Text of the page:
Locking Down the Poor

Front Cover
Speaking Tiger Books, 2021 - COVID-19 (Disease) - 240 pages


In early 2020 the first cases of Covid-19 infection were confirmed in India, and

on 24 March the country's prime minister announced a nationwide lockdown,

giving the population of over 1.3 billion just four hours' notice. Within days,

it became evident that India had plunged into its biggest humanitarian crisis

since Partition. In this powerful book, Harsh Mander shows us how grave this

crisis was and continues to be, and why it is the direct consequence of public

policy choices that the Indian government made, particularly of imposing the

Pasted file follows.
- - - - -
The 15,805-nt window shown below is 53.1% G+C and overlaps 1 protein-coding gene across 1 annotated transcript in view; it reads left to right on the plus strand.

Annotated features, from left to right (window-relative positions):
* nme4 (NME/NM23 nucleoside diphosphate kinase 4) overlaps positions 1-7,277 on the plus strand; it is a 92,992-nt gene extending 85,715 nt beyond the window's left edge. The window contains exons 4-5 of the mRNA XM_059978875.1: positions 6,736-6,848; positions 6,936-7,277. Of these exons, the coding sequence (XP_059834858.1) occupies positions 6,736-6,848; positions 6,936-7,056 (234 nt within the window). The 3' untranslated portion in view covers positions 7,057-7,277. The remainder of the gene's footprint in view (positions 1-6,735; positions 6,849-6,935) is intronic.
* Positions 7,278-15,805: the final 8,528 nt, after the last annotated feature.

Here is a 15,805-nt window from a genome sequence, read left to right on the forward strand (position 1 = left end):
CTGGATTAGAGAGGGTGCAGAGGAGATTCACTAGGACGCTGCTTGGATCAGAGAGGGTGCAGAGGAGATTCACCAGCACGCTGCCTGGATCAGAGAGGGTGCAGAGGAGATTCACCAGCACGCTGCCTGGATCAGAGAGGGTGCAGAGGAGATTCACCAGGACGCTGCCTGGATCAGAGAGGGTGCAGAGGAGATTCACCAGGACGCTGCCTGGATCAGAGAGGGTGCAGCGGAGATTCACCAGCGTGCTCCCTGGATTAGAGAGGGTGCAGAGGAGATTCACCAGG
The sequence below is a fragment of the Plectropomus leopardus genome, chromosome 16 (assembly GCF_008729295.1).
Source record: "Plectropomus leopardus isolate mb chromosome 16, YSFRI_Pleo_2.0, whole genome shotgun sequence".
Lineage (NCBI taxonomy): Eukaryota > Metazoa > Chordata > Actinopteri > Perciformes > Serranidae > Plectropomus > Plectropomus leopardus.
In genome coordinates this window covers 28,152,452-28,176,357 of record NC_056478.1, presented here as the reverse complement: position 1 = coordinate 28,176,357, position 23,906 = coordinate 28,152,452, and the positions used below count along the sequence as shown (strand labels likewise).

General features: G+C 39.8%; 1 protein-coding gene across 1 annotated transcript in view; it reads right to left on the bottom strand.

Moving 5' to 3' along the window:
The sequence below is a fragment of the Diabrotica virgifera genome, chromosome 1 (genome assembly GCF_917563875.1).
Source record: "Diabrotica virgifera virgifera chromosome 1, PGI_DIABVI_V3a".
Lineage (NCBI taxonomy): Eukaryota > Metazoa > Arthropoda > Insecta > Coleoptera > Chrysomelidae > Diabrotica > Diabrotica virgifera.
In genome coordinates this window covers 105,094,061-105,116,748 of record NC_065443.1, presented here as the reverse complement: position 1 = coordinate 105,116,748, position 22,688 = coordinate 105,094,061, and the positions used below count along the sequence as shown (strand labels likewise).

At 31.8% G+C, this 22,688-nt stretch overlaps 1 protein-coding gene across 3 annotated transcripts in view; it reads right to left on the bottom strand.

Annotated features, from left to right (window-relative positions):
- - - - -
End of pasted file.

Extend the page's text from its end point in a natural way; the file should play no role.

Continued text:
world's longest and most stringent lockdown, with the smallest relief package.

The Indian state abandoned its poor and marginalized, even as it destroyed their

livelihoods and pushed them to the brink of starvation.

Mander brings us voices of out-of-work daily-wage and informal workers,

the homeless and the destitute, all overwhelmed by hunger and dread. From

the highways and overcrowded quarantine centres, he brings us stories of

migrant workers who walked hundreds of kilometres to their villages or were

prevented from doing so and detained. He lays bare the criminal callousness

at the heart of a strategy that forced people to stay indoors in a country where

tens of crores live in congested shanties or single rooms with no possibility of

physical distancing, no toilets and no running water.

Combining ground reports with hard data, Mander argues with great clarity

and passion that India is in the middle of a humanitarian catastrophe, the

effects of which will be felt for decades

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